I was watching an interview on Oprah's show with Rob Pattinson, Taylor Lautner and Kristen Stewart when they were promoting Eclipse. As Oprah has a "book club" Robert brought along this title to add to her list and suggested that viewers read it. I decided to give it a bash and I was pleasantly surprised and quite delighted to say the least. I would totally recommend this book as I enjoyed it very much. A very easy story to read and very enjoyable. I am not going to give anything away about the story because you really need to read the book to find out about that! Sorry folks but if you really want to read it then go buy it! Amazon will give you a great price!!!!
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4.0 out of 5 stars A Strange Mix, 28 Jan 2014
The long title story is clever but didn't really work for me, perhaps because I didn't believe in the strange love triangle that is central to it. The rest of the book consists of more conventional short stories, less lyrical, but with understated emotions that I could engage with. 'Wunderkind' is beautifully written and is one of the best short stories I've read in ages, although the collection as a whole is uneven.
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5.0 out of 5 stars A must read., 9 Dec 2013
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A masterpiece or literature. I got this book as a gift and ended up not being able to let it go off my hands.
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5.0 out of 5 stars The Ballad of the Sad Cafe et al by Carson McCullers - If you like short stories, read these., 16 Aug 2013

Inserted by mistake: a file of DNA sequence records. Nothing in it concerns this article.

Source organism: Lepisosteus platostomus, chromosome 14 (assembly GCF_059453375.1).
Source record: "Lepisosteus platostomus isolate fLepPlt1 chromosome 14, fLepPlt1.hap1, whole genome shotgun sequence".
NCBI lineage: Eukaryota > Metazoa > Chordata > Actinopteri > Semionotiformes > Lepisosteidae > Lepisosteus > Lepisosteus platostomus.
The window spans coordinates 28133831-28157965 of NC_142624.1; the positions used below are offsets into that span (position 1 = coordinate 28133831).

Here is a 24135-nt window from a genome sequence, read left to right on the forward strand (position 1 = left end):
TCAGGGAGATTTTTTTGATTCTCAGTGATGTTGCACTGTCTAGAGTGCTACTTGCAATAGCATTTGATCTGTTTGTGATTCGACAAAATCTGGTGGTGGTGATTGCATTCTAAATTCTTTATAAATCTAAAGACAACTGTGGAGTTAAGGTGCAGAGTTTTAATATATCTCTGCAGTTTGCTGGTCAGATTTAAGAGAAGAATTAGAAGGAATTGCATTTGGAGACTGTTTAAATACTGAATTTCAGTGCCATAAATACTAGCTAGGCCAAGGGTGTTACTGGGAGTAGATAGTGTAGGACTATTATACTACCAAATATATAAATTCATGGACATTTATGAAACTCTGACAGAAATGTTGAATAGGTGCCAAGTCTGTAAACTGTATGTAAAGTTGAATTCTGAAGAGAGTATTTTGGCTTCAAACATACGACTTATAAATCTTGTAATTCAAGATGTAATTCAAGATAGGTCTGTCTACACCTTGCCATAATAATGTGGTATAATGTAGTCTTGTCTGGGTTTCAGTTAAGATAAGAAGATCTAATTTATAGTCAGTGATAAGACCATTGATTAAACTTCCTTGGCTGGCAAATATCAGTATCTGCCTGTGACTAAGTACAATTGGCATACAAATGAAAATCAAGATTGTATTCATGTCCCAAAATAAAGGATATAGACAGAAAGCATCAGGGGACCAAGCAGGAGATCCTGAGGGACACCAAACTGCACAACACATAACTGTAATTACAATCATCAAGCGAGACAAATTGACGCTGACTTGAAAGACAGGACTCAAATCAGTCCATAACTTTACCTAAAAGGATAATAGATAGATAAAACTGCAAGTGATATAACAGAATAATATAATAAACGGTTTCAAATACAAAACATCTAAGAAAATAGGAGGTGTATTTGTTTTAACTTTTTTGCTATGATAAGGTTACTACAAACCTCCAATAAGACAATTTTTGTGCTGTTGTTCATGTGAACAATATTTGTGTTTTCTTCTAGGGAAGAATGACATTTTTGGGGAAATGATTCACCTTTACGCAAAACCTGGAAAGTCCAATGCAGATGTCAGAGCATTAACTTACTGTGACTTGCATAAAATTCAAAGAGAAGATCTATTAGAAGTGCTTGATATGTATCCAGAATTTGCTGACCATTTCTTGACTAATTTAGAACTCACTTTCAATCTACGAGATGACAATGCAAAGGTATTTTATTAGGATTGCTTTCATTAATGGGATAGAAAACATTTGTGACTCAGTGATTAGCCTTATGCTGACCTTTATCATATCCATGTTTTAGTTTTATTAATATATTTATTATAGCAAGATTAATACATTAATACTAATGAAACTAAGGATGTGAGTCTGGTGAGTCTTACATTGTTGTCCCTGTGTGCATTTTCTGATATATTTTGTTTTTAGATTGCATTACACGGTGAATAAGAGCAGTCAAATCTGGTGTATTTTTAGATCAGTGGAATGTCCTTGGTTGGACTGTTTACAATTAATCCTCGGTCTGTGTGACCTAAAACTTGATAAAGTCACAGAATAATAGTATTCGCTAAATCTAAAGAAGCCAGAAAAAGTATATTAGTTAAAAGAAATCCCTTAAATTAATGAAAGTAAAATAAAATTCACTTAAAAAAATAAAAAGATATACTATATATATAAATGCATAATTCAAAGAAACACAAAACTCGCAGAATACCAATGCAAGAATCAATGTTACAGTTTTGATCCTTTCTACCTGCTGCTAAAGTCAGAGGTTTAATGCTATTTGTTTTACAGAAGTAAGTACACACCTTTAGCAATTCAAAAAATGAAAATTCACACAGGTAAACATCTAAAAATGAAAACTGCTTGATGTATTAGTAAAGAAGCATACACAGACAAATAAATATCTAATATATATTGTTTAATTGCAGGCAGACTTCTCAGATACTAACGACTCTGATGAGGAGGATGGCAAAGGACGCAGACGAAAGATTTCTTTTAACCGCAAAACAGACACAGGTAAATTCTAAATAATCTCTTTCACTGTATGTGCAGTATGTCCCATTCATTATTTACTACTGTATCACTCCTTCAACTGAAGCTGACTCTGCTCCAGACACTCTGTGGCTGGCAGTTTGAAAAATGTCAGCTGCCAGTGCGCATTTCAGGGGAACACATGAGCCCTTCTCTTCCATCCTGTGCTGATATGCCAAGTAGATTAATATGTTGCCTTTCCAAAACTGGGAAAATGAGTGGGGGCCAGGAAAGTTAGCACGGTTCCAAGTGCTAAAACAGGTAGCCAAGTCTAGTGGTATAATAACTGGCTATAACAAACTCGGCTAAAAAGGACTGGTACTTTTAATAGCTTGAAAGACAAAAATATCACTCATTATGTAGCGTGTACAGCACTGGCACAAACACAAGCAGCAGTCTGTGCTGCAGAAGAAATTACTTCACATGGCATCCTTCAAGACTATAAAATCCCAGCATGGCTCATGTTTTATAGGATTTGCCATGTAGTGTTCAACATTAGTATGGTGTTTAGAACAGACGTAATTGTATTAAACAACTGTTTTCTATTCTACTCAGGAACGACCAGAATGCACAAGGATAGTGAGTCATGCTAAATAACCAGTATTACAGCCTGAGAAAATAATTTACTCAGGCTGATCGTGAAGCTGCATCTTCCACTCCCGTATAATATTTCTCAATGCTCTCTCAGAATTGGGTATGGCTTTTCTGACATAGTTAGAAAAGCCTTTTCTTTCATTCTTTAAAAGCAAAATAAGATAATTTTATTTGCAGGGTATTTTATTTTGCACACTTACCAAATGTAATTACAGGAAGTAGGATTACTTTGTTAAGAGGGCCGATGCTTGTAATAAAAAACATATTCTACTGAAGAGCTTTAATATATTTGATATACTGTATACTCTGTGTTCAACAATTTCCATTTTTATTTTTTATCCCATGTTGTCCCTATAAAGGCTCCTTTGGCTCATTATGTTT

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This review is from: The Ballad of the Sad Café: Wunderkind; The Jockey; Madame Zilensky and the King of Finland; The Sojourner; A Domestic Dilemma; A Tree, A Rock, A Cloud (Penguin Modern Classics) (Paperback)
Great book. I read it decades ago and had remembered the story but not the name or the author. Carson McCullers is an excellent writer. Her characters are unique and vividly described. She conjures up an eerie atmosphere which kind of seeps into the memory, leaving indelible images of places, people, action. The ballad of the sad cafe could be set any time. One particular image, of the dwarf climbing up onto the back of the tall woman and being carried around all day. I have always wondered where I'd read that. Sometimes it is hard to see the structure of her short stories but they linger, long after a plot might have been forgotten.
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4.0 out of 5 stars The pulse of Beauty, 30 Dec 2012
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This review is from: The Ballad of the Sad Café: Wunderkind; The Jockey; Madame Zilensky and the King of Finland; The Sojourner; A Domestic Dilemma; A Tree, A Rock, A Cloud (Penguin Modern Classics) (Paperback)
Gorgeously written with as Keats said, 'no designs upon us.' I found the title story somewhat baffiling because
of the little piece that comes at the end. But each one of them, from the semi-autobiographical "Wunderkind", to